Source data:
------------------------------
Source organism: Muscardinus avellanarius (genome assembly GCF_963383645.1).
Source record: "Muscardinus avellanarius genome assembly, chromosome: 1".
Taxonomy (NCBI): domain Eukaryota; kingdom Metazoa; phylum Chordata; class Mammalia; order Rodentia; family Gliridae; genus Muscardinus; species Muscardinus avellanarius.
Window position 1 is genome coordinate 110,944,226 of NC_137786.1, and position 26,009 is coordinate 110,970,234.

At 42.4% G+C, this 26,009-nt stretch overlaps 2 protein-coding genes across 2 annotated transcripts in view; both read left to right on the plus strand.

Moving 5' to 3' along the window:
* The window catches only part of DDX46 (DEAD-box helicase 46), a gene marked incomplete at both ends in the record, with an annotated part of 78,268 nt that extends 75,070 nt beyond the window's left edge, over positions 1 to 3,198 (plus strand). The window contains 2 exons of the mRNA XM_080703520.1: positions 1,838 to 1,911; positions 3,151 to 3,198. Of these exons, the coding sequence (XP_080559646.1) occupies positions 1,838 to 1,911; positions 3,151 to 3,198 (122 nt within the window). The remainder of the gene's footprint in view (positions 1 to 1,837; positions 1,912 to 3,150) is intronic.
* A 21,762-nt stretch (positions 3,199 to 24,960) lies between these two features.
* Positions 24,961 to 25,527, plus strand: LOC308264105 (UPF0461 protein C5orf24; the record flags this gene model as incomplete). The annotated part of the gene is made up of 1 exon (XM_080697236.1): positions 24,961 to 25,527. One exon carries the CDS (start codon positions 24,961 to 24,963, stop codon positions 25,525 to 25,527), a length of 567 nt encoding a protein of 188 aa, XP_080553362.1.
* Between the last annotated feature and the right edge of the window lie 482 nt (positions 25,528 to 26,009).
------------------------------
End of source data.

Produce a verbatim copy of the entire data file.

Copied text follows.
Source organism: Muscardinus avellanarius (genome assembly GCF_963383645.1).
Source record: "Muscardinus avellanarius genome assembly, chromosome: 1".
Taxonomy (NCBI): domain Eukaryota; kingdom Metazoa; phylum Chordata; class Mammalia; order Rodentia; family Gliridae; genus Muscardinus; species Muscardinus avellanarius.
Window position 1 is genome coordinate 110,944,226 of NC_137786.1, and position 26,009 is coordinate 110,970,234.

At 42.4% G+C, this 26,009-nt stretch overlaps 2 protein-coding genes across 2 annotated transcripts in view; both read left to right on the plus strand.

Moving 5' to 3' along the window:
* The window catches only part of DDX46 (DEAD-box helicase 46), a gene marked incomplete at both ends in the record, with an annotated part of 78,268 nt that extends 75,070 nt beyond the window's left edge, over positions 1 to 3,198 (plus strand). The window contains 2 exons of the mRNA XM_080703520.1: positions 1,838 to 1,911; positions 3,151 to 3,198. Of these exons, the coding sequence (XP_080559646.1) occupies positions 1,838 to 1,911; positions 3,151 to 3,198 (122 nt within the window). The remainder of the gene's footprint in view (positions 1 to 1,837; positions 1,912 to 3,150) is intronic.
* A 21,762-nt stretch (positions 3,199 to 24,960) lies between these two features.
* Positions 24,961 to 25,527, plus strand: LOC308264105 (UPF0461 protein C5orf24; the record flags this gene model as incomplete). The annotated part of the gene is made up of 1 exon (XM_080697236.1): positions 24,961 to 25,527. One exon carries the CDS (start codon positions 24,961 to 24,963, stop codon positions 25,525 to 25,527), a length of 567 nt encoding a protein of 188 aa, XP_080553362.1.
* Between the last annotated feature and the right edge of the window lie 482 nt (positions 25,528 to 26,009).